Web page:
I really like what he said about filmmakers who won’t watch their own movies….he has a great point there. I don’t see him as being someone who thinks his s$#t doesn’t stink when it comes to his own movies, I think he just loves what he does and is proud of his work. Why shouldn’t he be??? I never thought of his point about a composer, but he makes a good argument there as well. If you are as intimate about the film you’re making as he is (writing, directing, acting in) then you are the one who most understands the music you are looking for. What I think he’s eluding to is that he’s not a composer, nor does he pretend to be.

  • jay

    listened to this earlier today, regardless of what anybody thinks of him i always enjoy hearing him talk because he loves cinema. i consider myself lucky to still live in a city that still has 35mm and 70mm film projection. The fact that its gone(essientially) is heart breaking.

  • jay

    listened to this earlier today, regardless of what anybody thinks of him i always enjoy hearing him talk because he loves cinema. i consider myself lucky to still live in a city that still has 35mm and 70mm film projection. The fact that its gone(essientially) is heart breaking.

  • person

    You really grabbed me with that first sentence. “A decade after winning the Palme d’Or for Pulp Fiction in 1994, Quentin Tarantino is back at the Cannes Film Festival for a 20th anniversary screening of the film.” So a decade is 20 years? And how many pecks in a year? How many months in a bushel? What the fuck?

    • Bo

      Yea, I noticed that right away too. Instead of commenting on it I waited to see if anyone else would. And you did. And you made me laugh. Thanks. Also, it was just a mistake that got by the guy so no big deal.

    • Bo

      Yea, I noticed that right away too. Instead of commenting on it I waited to see if anyone else would. And you did. And you made me laugh. Thanks. Also, it was just a mistake that got by the guy so no big deal.

  • Bo

    Not a big fan of Tarantino as he is too much of a motor mouth meglomaniac for me. Of course he watched his own movies. Big surprise for chrissake! However, I sure do agree with him about the whole digital thing and this generation of poop movie makers. I’m glad he still shoots on films; it’s just a bummer that I don’t much care for his films. How’s that for irony! Also, gotta mention it. Valhalla Rising is one of my all time favorite films now and god damn if it wasn’t shot digital. And it is beautifully shot too. Oh well…

    • Person

      Digital is pushed by the studios just because it’s cheaper. It’s got nothing to do with crappy new filmmakers, it’s just that these new young guys don’t have the clout to put their foot down and demand to shoot on film. That’s why only the big boys like QT, Scorsese and Spielberg (among others) are allowed to do that. I honestly don’t mind digital, but he kind of implies that a movie can automatically only be so good if it’s shot digitally, and that’s simply not true. In the past few years, some of the best films of the year, aesthetically and overall, have been shot digitally. I love QT’s work, but he’s kind of a prick, and he needs to get off his high horse on this one.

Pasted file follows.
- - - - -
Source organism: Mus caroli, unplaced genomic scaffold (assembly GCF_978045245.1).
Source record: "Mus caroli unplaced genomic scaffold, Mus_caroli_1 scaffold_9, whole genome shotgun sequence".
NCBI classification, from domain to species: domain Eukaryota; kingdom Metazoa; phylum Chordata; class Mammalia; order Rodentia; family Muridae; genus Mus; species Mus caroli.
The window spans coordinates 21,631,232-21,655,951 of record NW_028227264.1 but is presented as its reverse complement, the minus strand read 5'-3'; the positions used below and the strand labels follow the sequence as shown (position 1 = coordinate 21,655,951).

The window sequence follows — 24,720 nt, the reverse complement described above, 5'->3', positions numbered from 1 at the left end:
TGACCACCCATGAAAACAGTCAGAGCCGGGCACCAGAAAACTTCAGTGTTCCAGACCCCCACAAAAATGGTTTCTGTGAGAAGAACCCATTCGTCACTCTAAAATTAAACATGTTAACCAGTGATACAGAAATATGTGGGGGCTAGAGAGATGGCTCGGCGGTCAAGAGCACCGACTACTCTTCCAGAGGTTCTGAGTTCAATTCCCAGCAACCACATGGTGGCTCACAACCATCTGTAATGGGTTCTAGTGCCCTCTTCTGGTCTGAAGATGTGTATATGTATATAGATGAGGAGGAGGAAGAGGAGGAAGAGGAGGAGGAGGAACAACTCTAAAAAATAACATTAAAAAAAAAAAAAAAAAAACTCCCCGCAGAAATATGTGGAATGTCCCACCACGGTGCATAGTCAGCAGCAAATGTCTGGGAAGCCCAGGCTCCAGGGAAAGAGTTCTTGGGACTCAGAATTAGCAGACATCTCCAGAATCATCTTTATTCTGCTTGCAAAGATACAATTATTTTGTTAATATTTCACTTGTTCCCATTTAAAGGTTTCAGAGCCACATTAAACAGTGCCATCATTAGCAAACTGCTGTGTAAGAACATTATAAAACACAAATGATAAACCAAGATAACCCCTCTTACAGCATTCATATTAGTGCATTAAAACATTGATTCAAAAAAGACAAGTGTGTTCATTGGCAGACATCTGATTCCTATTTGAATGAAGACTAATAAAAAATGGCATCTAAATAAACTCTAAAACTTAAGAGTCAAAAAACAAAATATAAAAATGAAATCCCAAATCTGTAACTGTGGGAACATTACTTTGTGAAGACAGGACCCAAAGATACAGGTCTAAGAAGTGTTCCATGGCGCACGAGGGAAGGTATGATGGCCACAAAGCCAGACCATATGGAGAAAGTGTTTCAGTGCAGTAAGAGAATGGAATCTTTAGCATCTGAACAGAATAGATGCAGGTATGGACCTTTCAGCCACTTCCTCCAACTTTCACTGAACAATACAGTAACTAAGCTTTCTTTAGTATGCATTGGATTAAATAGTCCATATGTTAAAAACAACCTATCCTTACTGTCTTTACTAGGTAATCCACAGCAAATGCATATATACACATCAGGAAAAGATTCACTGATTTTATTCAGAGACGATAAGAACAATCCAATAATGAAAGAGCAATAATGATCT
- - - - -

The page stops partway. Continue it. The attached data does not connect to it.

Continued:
• Bo

    Not a big fan of Tarantino as he is too much of a motor mouth meglomaniac for me. Of course he watched his own movies. Big surprise for chrissake! However, I sure do agree with him about the whole digital thing and this generation of poop movie makers. I’m glad he still shoots on films; it’s just a bummer that I don’t much care for his films. How’s that for irony! Also, gotta mention it. Valhalla Rising is one of my all time favorite films now and god damn if it wasn’t shot digital. And it is beautifully shot too. Oh well…

  • Fabdex

    I kinda love/hate Quentin. I love how smart he is but, goddamn… he’s such an annoying character, most of the time. I love film but I embrace digital. The amount of crap it brings to our eyes is unbearable. But if you hose it down, you discover some pretty nice jewels.

  • Fabdex

    I kinda love/hate Quentin. I love how smart he is but, goddamn… he’s such an annoying character, most of the time. I love film but I embrace digital. The amount of crap it brings to our eyes is unbearable. But if you hose it down, you discover some pretty nice jewels.

  • Hollywood Anarchism

    What people see as douchy-ness I think is really just passion. Why the f*ck should he talk all professional and neuter how he really feels just to come across sounding diplomatic or politically correct. Most of Hollywood is bullshit. Like a bunch of fraternity-type, rich white snobs. Tarantino is more talented than the majority of them and has never sold out to be who he is.

    Imagine how f*cking annoying it must be to have to go to these premieres and award ceremonies around these untalented, overpaid, over-celebrated f*cks.

    Tarantino is an outcast. I can relate to that. F*ck the mainstream. Swim against the current when river flows with sh*t.

    • Wallysan

      Agreed. To the point that there is just so much pomp and circumstance about making films in Hollywood, and saying the ‘right things’ to have more of your work produced. What I always find magnetizing about QT and his interviews, is how much fun he seems to be having, even if a couple of cringe-worthy soundbites come out of the mix. The man has fun, and that’s why his movies are fun.

  • Hugo

    A genius , a rare true auteur like not may others in Hollywood right now. When i watch a Quentin Tarantino movie i watch CInema. The rest of the time is trying to relax and have mindless fun with the eventual summer blockbuster.

  • http://www.discogs.com/ AdamShitwood

    About half this interview is stuff he has already answered several times.